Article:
Nobel laureate in chemistry Ei-ichi Negishi dies at 85
Ei-ichi Negishi was born on July 14, 1935 in Changchun, China, then called Hsinking, the capital of a part of the nation under Japanese control in the northeast. His family moved to Tokyo after (* 85 *) World War II, then to a rural area outside Tokyo, where his father farmed and his mother looked after the family’s 5 children.
After graduating with a bachelor’s degree in engineering from the University of Tokyo in 1958, he worked as an analytical chemist at the Iwakuni research laboratories in Japan. From his account, he realized he wanted additional educational support, but felt the university was financially out of reach.
His fortunes changed, however, in 1960, when he received a Fulbright scholarship to attend the University of Pennsylvania. After completing his doctorate in 1963, he joined the laboratory of Herbert C. Brown at Purdue. Dr. Brown became the principal member of Purdue College to win a Nobel Prize in 2004; Dr Negishi was the second.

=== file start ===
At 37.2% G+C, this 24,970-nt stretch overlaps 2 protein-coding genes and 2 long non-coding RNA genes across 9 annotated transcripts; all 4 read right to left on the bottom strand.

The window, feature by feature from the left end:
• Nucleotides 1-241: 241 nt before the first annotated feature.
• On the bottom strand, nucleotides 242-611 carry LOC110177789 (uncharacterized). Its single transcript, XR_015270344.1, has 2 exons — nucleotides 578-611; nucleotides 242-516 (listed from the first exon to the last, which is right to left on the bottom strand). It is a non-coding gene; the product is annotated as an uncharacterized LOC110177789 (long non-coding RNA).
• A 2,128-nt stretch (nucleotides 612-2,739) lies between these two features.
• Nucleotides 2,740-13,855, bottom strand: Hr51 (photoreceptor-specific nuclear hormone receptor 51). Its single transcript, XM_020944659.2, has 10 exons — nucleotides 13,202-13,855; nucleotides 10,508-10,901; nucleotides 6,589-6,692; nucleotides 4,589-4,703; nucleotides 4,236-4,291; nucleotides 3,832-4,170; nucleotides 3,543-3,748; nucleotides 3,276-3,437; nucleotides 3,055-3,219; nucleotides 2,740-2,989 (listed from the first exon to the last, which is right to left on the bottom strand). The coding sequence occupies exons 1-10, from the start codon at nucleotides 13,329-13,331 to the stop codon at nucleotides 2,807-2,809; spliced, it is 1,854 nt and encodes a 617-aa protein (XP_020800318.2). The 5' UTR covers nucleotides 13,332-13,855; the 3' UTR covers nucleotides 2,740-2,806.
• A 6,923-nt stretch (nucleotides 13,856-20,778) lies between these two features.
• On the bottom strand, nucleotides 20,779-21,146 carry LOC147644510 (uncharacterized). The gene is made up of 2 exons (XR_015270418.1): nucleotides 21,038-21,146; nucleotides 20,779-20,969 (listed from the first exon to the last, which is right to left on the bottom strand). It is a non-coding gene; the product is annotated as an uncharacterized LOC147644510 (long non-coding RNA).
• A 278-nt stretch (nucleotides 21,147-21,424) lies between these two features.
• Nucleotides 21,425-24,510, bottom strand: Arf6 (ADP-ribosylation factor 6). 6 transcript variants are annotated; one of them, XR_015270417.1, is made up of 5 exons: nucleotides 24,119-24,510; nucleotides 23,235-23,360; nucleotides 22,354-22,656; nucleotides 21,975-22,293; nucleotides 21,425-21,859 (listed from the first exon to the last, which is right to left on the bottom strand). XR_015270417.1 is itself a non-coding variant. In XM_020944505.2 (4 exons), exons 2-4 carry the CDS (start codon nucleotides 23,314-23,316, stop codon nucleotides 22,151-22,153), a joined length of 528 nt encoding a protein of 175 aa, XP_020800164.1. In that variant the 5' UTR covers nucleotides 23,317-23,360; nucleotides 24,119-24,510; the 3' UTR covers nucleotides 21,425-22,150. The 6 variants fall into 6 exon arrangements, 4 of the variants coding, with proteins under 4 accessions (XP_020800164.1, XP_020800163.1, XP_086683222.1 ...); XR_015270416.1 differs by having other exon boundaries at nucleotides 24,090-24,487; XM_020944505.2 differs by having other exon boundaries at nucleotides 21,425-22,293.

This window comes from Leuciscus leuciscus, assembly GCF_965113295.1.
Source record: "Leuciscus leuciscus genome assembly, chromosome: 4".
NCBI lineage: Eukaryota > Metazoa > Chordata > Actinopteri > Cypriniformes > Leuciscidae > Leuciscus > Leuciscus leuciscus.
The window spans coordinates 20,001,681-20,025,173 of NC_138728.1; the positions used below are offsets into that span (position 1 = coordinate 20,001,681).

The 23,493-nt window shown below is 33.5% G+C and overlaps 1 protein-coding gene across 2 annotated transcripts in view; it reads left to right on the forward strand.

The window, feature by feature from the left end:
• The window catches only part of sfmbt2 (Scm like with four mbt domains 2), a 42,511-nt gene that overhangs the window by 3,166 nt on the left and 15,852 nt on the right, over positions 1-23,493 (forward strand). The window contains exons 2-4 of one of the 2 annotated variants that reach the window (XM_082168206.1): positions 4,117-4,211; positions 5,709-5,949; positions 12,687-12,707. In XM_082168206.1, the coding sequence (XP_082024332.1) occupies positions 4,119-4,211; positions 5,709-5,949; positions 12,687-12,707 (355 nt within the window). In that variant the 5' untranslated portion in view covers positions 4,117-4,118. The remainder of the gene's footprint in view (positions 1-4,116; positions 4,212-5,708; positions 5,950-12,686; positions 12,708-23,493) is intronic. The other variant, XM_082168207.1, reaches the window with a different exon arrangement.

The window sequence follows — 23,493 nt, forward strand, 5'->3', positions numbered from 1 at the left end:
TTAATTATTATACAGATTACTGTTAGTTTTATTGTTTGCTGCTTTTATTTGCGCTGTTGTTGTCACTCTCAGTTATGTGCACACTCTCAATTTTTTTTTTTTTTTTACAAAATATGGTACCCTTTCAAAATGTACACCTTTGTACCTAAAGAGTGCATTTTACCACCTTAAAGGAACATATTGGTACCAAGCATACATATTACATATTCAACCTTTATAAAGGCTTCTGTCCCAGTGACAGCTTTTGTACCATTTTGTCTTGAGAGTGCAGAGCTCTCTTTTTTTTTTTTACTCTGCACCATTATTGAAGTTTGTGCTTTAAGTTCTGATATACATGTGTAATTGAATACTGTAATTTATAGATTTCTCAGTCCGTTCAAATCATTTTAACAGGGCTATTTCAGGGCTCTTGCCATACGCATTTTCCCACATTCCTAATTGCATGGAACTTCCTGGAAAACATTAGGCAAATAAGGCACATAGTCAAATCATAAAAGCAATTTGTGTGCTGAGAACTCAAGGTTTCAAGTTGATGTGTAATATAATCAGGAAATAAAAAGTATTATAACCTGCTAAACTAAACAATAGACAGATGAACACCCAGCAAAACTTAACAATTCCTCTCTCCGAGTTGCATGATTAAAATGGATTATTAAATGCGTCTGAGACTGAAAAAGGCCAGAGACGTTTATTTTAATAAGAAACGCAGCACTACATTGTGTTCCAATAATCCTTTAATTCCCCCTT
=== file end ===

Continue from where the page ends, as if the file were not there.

“In terms of research, he’s my only mentor,” Dr Negishi said of Dr Brown in an interview after the Nobel Prize was announced. “I had other professors, but he taught me pretty much everything about how to do research.”
Dr Negishi moved to Syracuse University as an assistant professor in 1972 and returned to Purdue in 1979 as a professor. He retired in 2019, having written over 400 scientific papers.
In 2010, Dr Negishi, who remained a Japanese citizen, was awarded the Order of Culture from Emperor Akihito. He was elected to the National Academy of Sciences in 2014.
The survivors embrace two daughters, 4 grandchildren and a great granddaughter. His 58-year-old wife, Sumire, died in 2018.